Registering Your Azure Subscription in Cloud Application Manager
To connect to Azure in Cloud Application Manager, you need to upload the elasticbox.cer to your Azure subscription and then provide Cloud Application Manager your subscription ID.
Follow these steps.
Click Providers > New Provider.
In the dialog, select Microsoft Azure.
Enter your Azure subscription credentials as shown.
Enter a useful name to identify the Azure subscription in Cloud Application Manager.
Under Credentials, click Download. The elasticbox.cer certificate is saved to your local machine. Upload the certificate to your Azure portal.
- This allows Cloud Application Manager to manage your subscription based on resources you deploy.
- Sign in to the Azure Portal.
Click Settings > Management Certificates > UPLOAD A MANAGEMENT CERTIFICATE.
- Under FILE > click BROWSE FOR FILE to select the certificate from your local machine.
- Under Subscription, be sure to select your subscription.
Click the checkmark to save.
- Copy your Azure subscription ID located under Settings in the Azure Management Portal.
- In Cloud Application Manager, under Credentials, paste in the subscription ID.
- Copy your Azure subscription ID located under Settings in the Azure Management Portal.
Deploying in Azure
You can deploy to the following services in Azure:
- Web and Worker Roles
- Virtual machine role
- Microsoft SQL Database Service
Although all the services are available to Windows based applications, Azure supports only the VM role for Linux applications.
When you’re all set to launch a new instance in Azure, Cloud Application Manager presents deployment profile options for the roles or for the database service.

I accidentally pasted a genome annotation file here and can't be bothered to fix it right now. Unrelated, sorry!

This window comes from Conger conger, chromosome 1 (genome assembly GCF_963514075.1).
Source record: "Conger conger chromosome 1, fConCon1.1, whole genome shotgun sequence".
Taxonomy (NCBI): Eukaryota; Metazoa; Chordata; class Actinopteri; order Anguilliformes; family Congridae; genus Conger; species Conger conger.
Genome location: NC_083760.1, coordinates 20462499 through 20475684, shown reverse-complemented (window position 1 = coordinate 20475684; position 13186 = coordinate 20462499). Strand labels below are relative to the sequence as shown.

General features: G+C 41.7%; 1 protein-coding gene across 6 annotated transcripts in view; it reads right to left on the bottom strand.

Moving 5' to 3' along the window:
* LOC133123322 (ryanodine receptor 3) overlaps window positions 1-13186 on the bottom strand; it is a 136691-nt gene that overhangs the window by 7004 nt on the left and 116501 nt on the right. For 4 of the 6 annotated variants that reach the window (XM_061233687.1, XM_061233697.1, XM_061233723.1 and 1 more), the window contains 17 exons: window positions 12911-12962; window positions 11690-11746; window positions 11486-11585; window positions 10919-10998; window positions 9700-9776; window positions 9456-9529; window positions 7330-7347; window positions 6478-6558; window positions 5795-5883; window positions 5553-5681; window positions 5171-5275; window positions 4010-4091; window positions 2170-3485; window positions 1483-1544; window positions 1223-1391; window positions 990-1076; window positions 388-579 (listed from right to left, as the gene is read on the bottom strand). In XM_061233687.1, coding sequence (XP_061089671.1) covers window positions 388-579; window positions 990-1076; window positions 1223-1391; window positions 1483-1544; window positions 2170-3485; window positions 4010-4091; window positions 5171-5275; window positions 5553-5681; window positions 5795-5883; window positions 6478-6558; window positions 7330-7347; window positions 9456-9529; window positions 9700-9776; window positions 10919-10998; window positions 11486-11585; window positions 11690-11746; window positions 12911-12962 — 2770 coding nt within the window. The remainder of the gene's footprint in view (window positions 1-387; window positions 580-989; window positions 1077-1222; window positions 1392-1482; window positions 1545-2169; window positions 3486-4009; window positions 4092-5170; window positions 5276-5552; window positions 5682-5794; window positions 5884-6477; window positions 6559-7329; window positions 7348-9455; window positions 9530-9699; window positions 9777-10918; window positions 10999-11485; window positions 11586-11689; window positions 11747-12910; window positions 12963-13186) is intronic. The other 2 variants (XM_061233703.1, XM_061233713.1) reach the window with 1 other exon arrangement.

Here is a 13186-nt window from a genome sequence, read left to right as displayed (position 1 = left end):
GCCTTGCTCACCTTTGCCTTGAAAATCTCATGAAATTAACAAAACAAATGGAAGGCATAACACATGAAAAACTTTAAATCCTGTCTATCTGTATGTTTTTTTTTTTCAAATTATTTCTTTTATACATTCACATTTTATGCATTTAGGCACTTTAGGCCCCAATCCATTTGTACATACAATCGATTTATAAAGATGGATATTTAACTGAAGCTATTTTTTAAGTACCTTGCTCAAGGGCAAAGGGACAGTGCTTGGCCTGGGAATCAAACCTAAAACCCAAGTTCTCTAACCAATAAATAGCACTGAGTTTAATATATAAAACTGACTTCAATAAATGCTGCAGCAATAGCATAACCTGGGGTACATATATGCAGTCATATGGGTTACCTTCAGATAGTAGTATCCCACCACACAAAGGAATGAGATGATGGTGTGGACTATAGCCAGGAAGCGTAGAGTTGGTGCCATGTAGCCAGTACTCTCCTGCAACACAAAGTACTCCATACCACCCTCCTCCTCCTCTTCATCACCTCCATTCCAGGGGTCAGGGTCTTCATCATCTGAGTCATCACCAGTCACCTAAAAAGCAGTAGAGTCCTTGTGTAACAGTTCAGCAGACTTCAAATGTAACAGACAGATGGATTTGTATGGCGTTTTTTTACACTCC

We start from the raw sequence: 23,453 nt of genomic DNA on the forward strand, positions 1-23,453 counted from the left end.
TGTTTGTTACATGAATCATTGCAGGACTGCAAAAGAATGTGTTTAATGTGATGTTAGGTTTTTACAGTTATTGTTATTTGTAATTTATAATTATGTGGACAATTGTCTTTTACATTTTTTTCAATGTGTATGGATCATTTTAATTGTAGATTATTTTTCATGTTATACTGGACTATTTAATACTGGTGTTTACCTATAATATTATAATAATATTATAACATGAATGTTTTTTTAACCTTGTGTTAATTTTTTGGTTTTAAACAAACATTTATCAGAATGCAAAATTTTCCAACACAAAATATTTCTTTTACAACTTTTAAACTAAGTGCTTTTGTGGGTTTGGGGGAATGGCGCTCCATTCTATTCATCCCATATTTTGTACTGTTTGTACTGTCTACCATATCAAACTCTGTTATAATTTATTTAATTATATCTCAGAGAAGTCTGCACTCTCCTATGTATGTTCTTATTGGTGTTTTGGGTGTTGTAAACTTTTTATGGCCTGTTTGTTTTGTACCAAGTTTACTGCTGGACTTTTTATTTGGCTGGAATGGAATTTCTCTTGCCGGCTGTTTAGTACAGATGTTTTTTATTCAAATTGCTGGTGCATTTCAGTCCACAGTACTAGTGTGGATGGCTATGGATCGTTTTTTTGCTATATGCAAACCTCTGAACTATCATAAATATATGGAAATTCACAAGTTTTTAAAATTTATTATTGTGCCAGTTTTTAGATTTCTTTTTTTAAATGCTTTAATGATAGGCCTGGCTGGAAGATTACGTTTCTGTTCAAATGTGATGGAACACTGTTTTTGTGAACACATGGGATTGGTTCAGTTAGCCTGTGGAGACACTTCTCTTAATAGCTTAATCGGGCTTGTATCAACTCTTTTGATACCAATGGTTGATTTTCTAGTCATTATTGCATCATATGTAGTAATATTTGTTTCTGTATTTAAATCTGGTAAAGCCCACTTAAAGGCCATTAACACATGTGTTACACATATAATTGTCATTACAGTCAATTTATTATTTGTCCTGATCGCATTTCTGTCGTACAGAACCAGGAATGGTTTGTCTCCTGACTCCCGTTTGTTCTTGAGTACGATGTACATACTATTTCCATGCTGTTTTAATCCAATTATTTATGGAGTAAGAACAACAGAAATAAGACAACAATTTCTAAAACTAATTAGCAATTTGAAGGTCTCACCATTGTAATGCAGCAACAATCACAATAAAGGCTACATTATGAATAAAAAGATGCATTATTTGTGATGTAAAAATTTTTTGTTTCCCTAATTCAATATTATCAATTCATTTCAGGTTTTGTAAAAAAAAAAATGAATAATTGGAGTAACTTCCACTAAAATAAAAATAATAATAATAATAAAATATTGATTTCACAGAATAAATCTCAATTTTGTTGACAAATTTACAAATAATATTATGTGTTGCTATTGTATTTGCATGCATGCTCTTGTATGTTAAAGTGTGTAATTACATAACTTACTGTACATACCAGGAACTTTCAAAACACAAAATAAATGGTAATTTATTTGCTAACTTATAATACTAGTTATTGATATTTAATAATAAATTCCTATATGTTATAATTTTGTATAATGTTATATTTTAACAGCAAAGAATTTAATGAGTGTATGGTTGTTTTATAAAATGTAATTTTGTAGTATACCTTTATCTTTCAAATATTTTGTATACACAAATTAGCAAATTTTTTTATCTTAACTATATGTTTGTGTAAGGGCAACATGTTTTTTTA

Web and Worker Roles
Web and worker roles act as the front-end and backend environments to host your multi-tier applications like a web application running on IIS and .NET framework. Although you can run instances in each role independent of the other, you may want to combine them to host complex multi-tier applications.
A web role lets you deploy a Windows web server farm running IIS while a worker role Lets you deploy to a Windows server for processing backend code or running middleware or runtime environments like the .NET framework.
When you deploy a Windows box to a web or worker role, we automatically create a cloud service for your selected affinity group and region and generate the cspkg, csdef, and cscfg files to make boxes and scripts in them run in Azure cloud services.
To deploy in Azure, first upload your application code as file or URL variables in a Windows box. There, add any port variables to open endpoints. And add event scripts as needed to configure the application on the virtual machine. Then launch an instance of the box and choose from the following deployment options.
Note: At this time, we only support deploying to the Production environment in Azure.
In case of multi-tier applications deployed to different roles, follow these tips to allow traffic to the instances and to let them communicate with each other:
- To allow traffic to web role instances, we automatically open HTTP port 80 for both public (input) and private (internal) endpoints. We also open any other ports that you define on the box.
- To allow traffic to worker role instances, you have to first define port variables on the box, which we open for both public (input) and private (internal) endpoints.